Brian Wilson: ‘Shamelessly, cynically misled on EU’

Alex Salmond. Picture: Neil Hanna
Alex Salmond. Picture: Neil Hanna
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SNP’s continued disingenuousness over Europe speaks volumes about how it serves its own interests, writes Brian Wilson

When the story first broke that the Scottish Government had never sought legal advice about Scotland’s future place in the EU, the newspaper that put the boot in hardest was – somewhat counter-intuitively – the Sun.

Mr Salmond was depicted with a Pinocchio-style nose alongside the headline: “EU Liar”. Why should this have been? Quite simply, no journalist likes being taken for granted and deliberately misled – as the Sun perceived to have happened to it in this case.

Now the whole of Scotland is entitled to respond in the same way. We have all been shamelessly, repeatedly, cynically misled on this central question to the constitutional debate for a period of years, as the unambiguous statements by the president of the EU, José Manuel Barroso, confirm.

But it is not only Mr Salmond’s nose that is in need of attention. The task of sweeping-up after him has been awarded to his deputy, Nicola Sturgeon, who is now to “seek talks” with Mr Barroso. The best that can be said of this salvage operation is that it has been mounted several years too late.

Let us go back five years to 11 December 2007, when Ms Sturgeon gave evidence to Holyrood’s Europe and external relations committee and asserted, very specifically, that there would be no need to renegotiate EU membership after Scotland voted for independence.

She continued: “It is the very clear view of the SNP and of the government that Scotland would automatically be a member of the European Union upon independence. There is very clear legal opinion that backs up that position. I don’t think the legal position, therefore, is in any doubt”.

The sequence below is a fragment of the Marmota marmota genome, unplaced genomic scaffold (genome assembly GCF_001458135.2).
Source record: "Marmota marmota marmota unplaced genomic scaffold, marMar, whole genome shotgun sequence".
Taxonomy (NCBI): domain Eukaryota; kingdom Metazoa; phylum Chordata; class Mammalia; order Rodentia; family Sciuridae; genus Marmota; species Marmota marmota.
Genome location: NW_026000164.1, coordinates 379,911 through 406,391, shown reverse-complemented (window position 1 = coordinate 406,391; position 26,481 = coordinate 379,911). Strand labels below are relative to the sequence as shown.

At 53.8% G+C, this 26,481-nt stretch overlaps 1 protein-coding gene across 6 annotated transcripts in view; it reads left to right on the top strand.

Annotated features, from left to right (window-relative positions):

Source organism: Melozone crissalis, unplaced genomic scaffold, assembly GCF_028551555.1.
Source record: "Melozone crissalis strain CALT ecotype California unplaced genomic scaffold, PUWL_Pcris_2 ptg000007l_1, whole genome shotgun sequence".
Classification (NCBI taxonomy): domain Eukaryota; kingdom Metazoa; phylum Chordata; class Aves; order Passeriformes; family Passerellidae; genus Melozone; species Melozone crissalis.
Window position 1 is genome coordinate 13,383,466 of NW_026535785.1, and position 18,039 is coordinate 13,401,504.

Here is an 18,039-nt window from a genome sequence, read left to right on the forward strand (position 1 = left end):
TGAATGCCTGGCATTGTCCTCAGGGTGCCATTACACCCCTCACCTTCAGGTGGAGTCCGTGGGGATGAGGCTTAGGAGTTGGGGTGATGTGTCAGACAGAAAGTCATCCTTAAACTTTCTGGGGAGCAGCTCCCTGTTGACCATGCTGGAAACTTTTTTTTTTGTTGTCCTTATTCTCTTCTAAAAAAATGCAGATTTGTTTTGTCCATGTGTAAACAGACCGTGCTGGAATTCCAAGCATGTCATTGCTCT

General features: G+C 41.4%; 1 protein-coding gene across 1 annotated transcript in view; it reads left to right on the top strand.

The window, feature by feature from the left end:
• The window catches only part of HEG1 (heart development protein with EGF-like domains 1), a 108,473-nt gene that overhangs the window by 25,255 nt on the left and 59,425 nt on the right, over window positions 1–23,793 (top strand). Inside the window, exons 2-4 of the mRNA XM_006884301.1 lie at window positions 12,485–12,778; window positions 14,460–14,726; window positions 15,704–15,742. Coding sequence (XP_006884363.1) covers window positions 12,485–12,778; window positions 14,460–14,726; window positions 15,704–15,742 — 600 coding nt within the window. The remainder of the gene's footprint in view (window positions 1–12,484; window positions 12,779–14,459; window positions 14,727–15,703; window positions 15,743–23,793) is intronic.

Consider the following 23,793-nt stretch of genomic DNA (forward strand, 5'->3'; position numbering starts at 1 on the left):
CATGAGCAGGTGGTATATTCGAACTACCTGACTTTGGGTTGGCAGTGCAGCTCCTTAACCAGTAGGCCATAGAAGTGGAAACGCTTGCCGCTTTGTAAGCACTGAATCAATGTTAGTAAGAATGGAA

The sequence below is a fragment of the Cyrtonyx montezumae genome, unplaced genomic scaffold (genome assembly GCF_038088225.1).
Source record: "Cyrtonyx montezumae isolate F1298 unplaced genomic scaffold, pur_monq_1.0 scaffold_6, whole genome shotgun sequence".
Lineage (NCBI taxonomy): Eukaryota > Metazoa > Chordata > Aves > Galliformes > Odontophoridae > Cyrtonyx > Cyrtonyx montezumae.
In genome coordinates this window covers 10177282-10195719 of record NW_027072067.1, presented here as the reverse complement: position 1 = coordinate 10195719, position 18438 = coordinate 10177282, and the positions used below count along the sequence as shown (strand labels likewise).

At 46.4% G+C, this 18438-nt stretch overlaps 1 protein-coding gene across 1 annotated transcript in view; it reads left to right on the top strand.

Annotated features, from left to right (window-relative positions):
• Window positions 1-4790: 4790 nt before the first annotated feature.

The Scotsman’s report of that meeting noted: “The Scottish Government was last night unable to supply details of the legal advice that Ms Sturgeon said she had on the issue of EU membership”. Five years later, there is still no sign of that legal advice for the straightforward reason that it has never existed.

So was Ms Sturgeon’s dismissive assertion to a Holyrood committee a straightforward untruth – at least as untrue, in fact, as the statements that her boss has come to grief over five years later? If that is the case, and if the Scottish Parliament has enough self-respect to insist that ministers do not treat it in that way, then why should she not resign?

The cuttings are littered with similar assertions in the intervening five years and nobody has the slightest doubt that the SNP-run Scottish Government sought to give the impression that they had authoritative legal advice that an independent Scotland would, in Ms Sturgeon’s phrase, “automatically be a member of the European Union upon independence”.

But let’s move to January this year when they published a consultation paper on the referendum. The second paragraph of the preamble states: “Under independence, Scotland would have the rights and responsibilities of a normal, sovereign state. It would continue in membership of the European Union … Her Majesty the Queen would continue as head of state”.